People fleeing what had been the relative safety of western Ukraine joined thousands crossing into eastern Europe on Monday after Russia attacked a Ukrainian base near the border with NATO-member Poland.
Ukraine said 35 people were killed at the base on Sunday. Moscow said up to 180 “foreign mercenaries” died and a large number of foreign weapons were destroyed.
Ukraine also reported renewed air strikes on an airport in the west of the country.
The number of refugees fleeing Ukraine since Russia invaded on Feb. 24 climbed to more than 2.8 million, United Nations data showed on Monday, in what has become Europe’s fastest growing refugee crisis since World War Two.
European Union officials have said 5 million may end up fleeing while others have put the figure higher.
Millions of people have also been displaced inside Ukraine, with many evacuated only as far as the quieter western regions, including to cities like Lviv.
Myroslava, 52, fled her home in the Ternopil region, in western Ukraine, and was waiting in a terminal of Krakow station in Poland to be picked up by acquaintances. She did not know where she would stay.
“We left because of the attack yesterday,” she said, adding that she had hoped western Ukraine would be safe. “We weren’t planning to leave, but as it was so close we decided to.”
Polish Prime Minister Mateusz Morawiecki told a news conference with his counterparts from Ukraine and Lithuania that the attack near its border showed Russia wanted to “create panic among the civilian population”.
Mira from Kyiv, travelling with her mother to Warsaw, said she had been surprised by the Russian attack near Lviv. “I just panicked and felt scared,” she said.
Battles continued around many of Ukraine’s main cities, including the capital Kyiv. Ukraine said it would try to evacuate civilians through 10 humanitarian corridors on Monday.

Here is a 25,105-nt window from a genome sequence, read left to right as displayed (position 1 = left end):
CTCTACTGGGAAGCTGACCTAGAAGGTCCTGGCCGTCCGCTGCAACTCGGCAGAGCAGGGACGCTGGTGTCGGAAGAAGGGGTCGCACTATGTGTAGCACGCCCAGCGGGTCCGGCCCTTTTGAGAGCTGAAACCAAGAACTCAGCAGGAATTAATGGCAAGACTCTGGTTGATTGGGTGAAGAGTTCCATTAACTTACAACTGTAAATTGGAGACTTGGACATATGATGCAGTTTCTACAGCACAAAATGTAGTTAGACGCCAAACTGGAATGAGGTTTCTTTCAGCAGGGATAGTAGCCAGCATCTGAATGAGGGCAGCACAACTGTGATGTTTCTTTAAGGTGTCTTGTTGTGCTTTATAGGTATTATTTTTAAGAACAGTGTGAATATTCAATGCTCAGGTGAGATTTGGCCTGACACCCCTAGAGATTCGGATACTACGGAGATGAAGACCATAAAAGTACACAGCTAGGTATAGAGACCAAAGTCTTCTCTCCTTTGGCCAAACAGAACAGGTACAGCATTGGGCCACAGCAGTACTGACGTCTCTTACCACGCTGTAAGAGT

Russia denies targeting civilians, describing its actions as a “special operation” to demilitarise and “de-Nazify” Ukraine. Ukraine and Western allies call this a baseless pretext for Russia’s invasion of the democratic country of 44 million.
“Houses were blown up,” Alena Kasinyska, a refugee from the town of Mykolaiv, in southern Ukraine, said after crossing into Romania at Isaccea, a busy border crossing in the Danube delta. “People have no place to live, we are scared.”
Ukraine said it had begun “hard” talks on a ceasefire, immediate withdrawal of troops and security guarantees with Russia on Monday.
Both sides reported rare progress at the weekend after earlier rounds primarily focused on ceasefires to get aid to cities under siege by Russian forces and evacuate civilians. Those truces have frequently failed.
BEDS AND SOUP
Frontline states such as Poland, which has welcomed well over half of the total number fleeing, and Slovakia, Romania, Hungary and Moldova, have taken in the vast majority of the refugees, some of whom have then headed on further west.
Poland’s border guard said about 1.76 million people had entered the country since the fighting started, with 18,400 arriving during the early hours of Monday.
Temporary beds and make-shift canteens have sprung up at convention centers and disused shopping malls around the region while volunteers work long hours handing out free hot drinks and SIM cards, or shuttling refugees further west.
At a youth education center near Auschwitz, normally dedicated to preserving memories of the Holocaust and World War Two, nearly 2,000 meals had been served to refugees in the past couple of weeks.
Further east, an international team of chefs and aid workers in the town Przemysl have served thousands of meals daily to the refugees streaming through Poland’s busiest border crossing, Medyka, located nearby.
“We do a lot of soups because it’s very cold and the refugees that are coming, they cannot carry like a big plate of food because they are carrying all their belongings,” said Clara, a volunteer chef for aid NGO World Central Kitchen.
“We do hot chocolate, we do a lot of baby food as well.”
Sympathy over the plight of their neighbours and deep-set memories of Moscow’s dominance has seen a groundswell of volunteer efforts, but the sheer scale of the refugee crisis has raised fears of being overwhelmed.
Some countries further away from Ukraine’s borders, such as the Czech Republic, have also taken in tens of thousands of refugees, piling pressure on local authorities, while others, like Lithuania, have only just begun to receive significant numbers, with about 1,000 now arriving every day.
“Most of these are women with small children, some with only a handbag for luggage,” said Kristina Meide, director of the Lithuanian Red Cross.